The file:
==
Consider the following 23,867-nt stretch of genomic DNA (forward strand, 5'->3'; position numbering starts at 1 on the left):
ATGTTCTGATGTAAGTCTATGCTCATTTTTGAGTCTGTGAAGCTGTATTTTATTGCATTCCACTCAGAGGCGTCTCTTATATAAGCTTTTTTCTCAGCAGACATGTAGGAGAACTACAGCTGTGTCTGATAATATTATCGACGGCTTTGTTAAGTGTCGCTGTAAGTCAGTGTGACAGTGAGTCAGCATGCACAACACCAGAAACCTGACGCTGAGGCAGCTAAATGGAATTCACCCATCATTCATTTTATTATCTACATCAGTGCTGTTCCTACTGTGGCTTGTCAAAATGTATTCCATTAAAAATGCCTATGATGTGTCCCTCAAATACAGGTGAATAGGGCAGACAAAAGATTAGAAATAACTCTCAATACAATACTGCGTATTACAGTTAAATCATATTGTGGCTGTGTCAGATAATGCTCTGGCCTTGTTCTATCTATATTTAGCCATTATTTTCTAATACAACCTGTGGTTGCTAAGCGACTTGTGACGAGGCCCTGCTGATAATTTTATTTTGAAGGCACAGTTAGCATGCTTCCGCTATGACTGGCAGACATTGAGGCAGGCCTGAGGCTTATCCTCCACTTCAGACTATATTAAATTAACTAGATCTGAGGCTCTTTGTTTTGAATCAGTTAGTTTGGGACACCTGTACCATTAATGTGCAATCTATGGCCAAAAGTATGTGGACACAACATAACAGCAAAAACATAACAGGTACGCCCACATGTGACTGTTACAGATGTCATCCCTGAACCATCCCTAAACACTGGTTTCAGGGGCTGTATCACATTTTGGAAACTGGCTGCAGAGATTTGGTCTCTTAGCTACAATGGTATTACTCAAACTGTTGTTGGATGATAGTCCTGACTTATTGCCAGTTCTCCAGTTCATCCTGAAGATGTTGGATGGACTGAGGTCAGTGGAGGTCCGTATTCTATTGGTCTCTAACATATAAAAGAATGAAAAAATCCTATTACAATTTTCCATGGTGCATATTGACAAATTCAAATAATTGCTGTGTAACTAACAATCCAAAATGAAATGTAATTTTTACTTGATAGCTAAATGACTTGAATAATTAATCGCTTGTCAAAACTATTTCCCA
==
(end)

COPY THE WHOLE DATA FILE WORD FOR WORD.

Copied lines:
Consider the following 23,867-nt stretch of genomic DNA (forward strand, 5'->3'; position numbering starts at 1 on the left):
ATGTTCTGATGTAAGTCTATGCTCATTTTTGAGTCTGTGAAGCTGTATTTTATTGCATTCCACTCAGAGGCGTCTCTTATATAAGCTTTTTTCTCAGCAGACATGTAGGAGAACTACAGCTGTGTCTGATAATATTATCGACGGCTTTGTTAAGTGTCGCTGTAAGTCAGTGTGACAGTGAGTCAGCATGCACAACACCAGAAACCTGACGCTGAGGCAGCTAAATGGAATTCACCCATCATTCATTTTATTATCTACATCAGTGCTGTTCCTACTGTGGCTTGTCAAAATGTATTCCATTAAAAATGCCTATGATGTGTCCCTCAAATACAGGTGAATAGGGCAGACAAAAGATTAGAAATAACTCTCAATACAATACTGCGTATTACAGTTAAATCATATTGTGGCTGTGTCAGATAATGCTCTGGCCTTGTTCTATCTATATTTAGCCATTATTTTCTAATACAACCTGTGGTTGCTAAGCGACTTGTGACGAGGCCCTGCTGATAATTTTATTTTGAAGGCACAGTTAGCATGCTTCCGCTATGACTGGCAGACATTGAGGCAGGCCTGAGGCTTATCCTCCACTTCAGACTATATTAAATTAACTAGATCTGAGGCTCTTTGTTTTGAATCAGTTAGTTTGGGACACCTGTACCATTAATGTGCAATCTATGGCCAAAAGTATGTGGACACAACATAACAGCAAAAACATAACAGGTACGCCCACATGTGACTGTTACAGATGTCATCCCTGAACCATCCCTAAACACTGGTTTCAGGGGCTGTATCACATTTTGGAAACTGGCTGCAGAGATTTGGTCTCTTAGCTACAATGGTATTACTCAAACTGTTGTTGGATGATAGTCCTGACTTATTGCCAGTTCTCCAGTTCATCCTGAAGATGTTGGATGGACTGAGGTCAGTGGAGGTCCGTATTCTATTGGTCTCTAACATATAAAAGAATGAAAAAATCCTATTACAATTTTCCATGGTGCATATTGACAAATTCAAATAATTGCTGTGTAACTAACAATCCAAAATGAAATGTAATTTTTACTTGATAGCTAAATGACTTGAATAATTAATCGCTTGTCAAAACTATTTCCCA